• 40: Joseph E. LeDoux: Emotion-specific physiology activity: Don't forget about CNS physiology
  • 41: Robert W. Levenson: The search for autonomic specificity
  • 42: Jaak Panksepp: The clearest physiological distinctions between emotions will be found among the circuits of the brain
  • 43: Richard J. Davidson and Paul Ekman: Afterword
  • Question 7: Can We Control Our Emotions?
  • 44: James R. Averill: Emotions unbecoming and becoming
  • 45: Joseph E. LeDoux: The degree of emotional control depends on the kind of personal system involved
  • 46: Robert W. Levenson: Emotional control: Variations and consequences
  • 47: Paul Ekman and Richard J. Davidson: Afterword
  • Question 8: Can Emotions Be Nonconscious?
  • 48: Gerald L. Clore: Why emotions are never unconscious
  • 49: Joseph E. LeDoux: Emotional processing, but not emotions, can occur unconsciously
  • 50: R.B. Zajonc: Evidence for nonconscious emotions
  • 51: Richard J. Davidson and Paul Ekman: Afterword
  • Question 9: What Is the Relation Between Emotion and Memory?
  • 52: Gordon H. Bower: Some relations between emotions and memory
  • 53: Richard Lazarus: The past and the present in emotion
  • 54: Joseph E. LeDoux: Memory versus emotional memory in the brain
  • 55: Jaak Panksepp: Subjectivity may have evolved in the brain as a simple value-coding process that promotes the learning of new behaviors
  • 56: Richard J. Davidson and Paul Ekman: Afterword
  • Question 10: How Do Individuals Differ in Emotion-Related Activity?
  • 57: Richard J. Davison: Honoring biology in the study of affective style
  • 58: Jeffrey A. Gray: Personality dimensions and emotion systems
  • 59: Richard Lazarus: Individualized differences in emotion
  • 60: Mary K. Rothbart: Broad dimensions of temperament and personality
  • 61: Paul Ekman and Richard J. Davidson: Afterword
  • Question 11: What develops in Emotional Development?
  • 62: Linda A. Camras: Two aspects of emotional development: Expression and elicitation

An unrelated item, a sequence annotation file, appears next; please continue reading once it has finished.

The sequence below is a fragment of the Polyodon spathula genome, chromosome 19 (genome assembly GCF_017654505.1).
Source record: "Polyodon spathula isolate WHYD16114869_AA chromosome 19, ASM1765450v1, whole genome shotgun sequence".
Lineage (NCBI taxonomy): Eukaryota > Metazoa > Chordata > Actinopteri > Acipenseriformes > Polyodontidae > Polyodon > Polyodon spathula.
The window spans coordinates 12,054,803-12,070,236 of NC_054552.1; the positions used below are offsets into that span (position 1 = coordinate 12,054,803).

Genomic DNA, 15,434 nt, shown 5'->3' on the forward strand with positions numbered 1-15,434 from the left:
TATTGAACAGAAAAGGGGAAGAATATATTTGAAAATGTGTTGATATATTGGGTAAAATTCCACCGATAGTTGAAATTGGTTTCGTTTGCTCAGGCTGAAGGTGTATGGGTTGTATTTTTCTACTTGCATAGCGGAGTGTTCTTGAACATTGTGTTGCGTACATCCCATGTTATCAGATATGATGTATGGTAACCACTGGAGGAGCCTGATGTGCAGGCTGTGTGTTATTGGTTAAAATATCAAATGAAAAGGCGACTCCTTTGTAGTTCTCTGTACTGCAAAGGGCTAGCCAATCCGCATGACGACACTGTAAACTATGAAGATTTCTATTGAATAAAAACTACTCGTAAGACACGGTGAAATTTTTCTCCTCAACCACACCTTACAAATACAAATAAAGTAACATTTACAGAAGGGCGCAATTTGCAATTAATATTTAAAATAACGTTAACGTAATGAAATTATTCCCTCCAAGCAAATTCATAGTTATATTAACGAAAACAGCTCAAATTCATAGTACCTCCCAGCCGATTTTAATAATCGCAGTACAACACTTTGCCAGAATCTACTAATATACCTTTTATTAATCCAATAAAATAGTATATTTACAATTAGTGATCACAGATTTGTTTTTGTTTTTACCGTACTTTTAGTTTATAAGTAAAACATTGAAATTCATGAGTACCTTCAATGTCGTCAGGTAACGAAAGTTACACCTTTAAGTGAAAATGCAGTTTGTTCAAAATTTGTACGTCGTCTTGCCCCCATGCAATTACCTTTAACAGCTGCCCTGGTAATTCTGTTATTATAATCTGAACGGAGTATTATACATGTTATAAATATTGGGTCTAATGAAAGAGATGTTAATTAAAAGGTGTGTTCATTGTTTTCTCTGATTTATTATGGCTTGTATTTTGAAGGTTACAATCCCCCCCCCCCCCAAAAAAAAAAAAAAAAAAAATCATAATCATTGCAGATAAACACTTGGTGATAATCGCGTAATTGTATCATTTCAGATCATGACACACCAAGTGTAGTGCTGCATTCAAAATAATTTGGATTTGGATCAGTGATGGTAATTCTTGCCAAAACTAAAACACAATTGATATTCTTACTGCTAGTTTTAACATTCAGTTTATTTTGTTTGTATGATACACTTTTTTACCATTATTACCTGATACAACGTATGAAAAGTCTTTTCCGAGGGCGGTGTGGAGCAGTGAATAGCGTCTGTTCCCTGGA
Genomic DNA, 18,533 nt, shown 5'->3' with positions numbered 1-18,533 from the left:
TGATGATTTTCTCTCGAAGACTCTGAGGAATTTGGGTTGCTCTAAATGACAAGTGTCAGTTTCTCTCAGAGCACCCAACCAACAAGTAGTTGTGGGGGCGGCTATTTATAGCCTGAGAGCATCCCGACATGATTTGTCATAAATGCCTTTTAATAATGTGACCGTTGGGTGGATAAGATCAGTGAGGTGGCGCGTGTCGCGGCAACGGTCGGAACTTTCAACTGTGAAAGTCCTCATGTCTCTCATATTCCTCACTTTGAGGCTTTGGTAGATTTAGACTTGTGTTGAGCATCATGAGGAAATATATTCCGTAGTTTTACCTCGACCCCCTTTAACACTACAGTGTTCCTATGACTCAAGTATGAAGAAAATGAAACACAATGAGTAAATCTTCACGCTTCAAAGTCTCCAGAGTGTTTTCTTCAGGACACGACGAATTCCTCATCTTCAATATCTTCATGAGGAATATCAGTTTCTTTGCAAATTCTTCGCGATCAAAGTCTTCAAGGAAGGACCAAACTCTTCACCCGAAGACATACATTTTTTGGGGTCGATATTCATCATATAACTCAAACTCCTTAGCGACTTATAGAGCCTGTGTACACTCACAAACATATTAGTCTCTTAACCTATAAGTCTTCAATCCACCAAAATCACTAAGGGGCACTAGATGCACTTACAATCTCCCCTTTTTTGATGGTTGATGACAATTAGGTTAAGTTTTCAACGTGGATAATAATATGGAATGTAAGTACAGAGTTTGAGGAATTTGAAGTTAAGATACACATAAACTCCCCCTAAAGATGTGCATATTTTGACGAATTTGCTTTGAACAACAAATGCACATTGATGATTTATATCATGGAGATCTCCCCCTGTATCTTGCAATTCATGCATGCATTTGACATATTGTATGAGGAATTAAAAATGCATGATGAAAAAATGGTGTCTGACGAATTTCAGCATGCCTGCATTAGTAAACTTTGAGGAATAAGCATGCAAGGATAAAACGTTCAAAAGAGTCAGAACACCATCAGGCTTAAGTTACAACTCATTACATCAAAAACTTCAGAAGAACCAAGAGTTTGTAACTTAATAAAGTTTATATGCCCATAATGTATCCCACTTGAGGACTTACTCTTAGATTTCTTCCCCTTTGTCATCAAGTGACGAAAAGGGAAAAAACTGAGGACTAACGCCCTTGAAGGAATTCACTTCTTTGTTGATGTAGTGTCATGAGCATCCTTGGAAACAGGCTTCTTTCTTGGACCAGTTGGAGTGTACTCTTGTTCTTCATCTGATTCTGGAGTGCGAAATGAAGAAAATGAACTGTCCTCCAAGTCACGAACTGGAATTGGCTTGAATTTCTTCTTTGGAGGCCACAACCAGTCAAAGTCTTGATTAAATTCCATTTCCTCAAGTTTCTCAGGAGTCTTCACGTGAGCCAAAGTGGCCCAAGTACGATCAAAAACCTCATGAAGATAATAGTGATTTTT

• 63: Judy Dunn: Experience and understanding of emotions, relationships, and membership in a particular culture
  • 64: Particular Culture
  • 65: Carroll E. Izard: Intersystem connections
  • 66: Richard Lazarus: Meaning and emotional development
  • 67: Jaak Panksepp: Lots of "stuff" ... especially mind "stuff" that emerges from brain "stuff"
  • 68: Mary K. Rothbart: Emotional development: Changes in reactivity and self-regulation
  • 69: Richard J. Davidson: Afterword
  • Question 12: What Influences the Subjective Experience of Emotion?
  • 70: James R. Averill: I feel, therefore I am - I think
  • 71: Gerald L. Clore: Why emotions vary in intensity
  • 72: Joseph E. LeDoux: Emotional experience is an output of, not a cause of, emotional processing
  • 73: Jaak Panksepp: Evolution constructed the potential for subjective experience within the neurodynamics of the mammalian brain
  • 74: David Watson and Lee Anna Clark: The vicissitudes of mood: A schematic model
  • 75: Paul Ekman and Richard J. Davidson: Afterword
  • Epilogue
  • References
  • Index

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Ekman, Paul; Davidson, Richard J.
Editore: Oxford University Press (1994)
ISBN 10: 0195089448 ISBN 13: 9780195089448
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Descrizione libro Oxford University Press, USA, 1994. Paperback. Condizione libro: New. 1. Codice libro della libreria DADAX0195089448

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Ekman, Paul; Davidson, Richard J.
Editore: Oxford University Press (1994)
ISBN 10: 0195089448 ISBN 13: 9780195089448
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Descrizione libro Oxford University Press, 1994. Paperback. Condizione libro: New. book. Codice libro della libreria 0195089448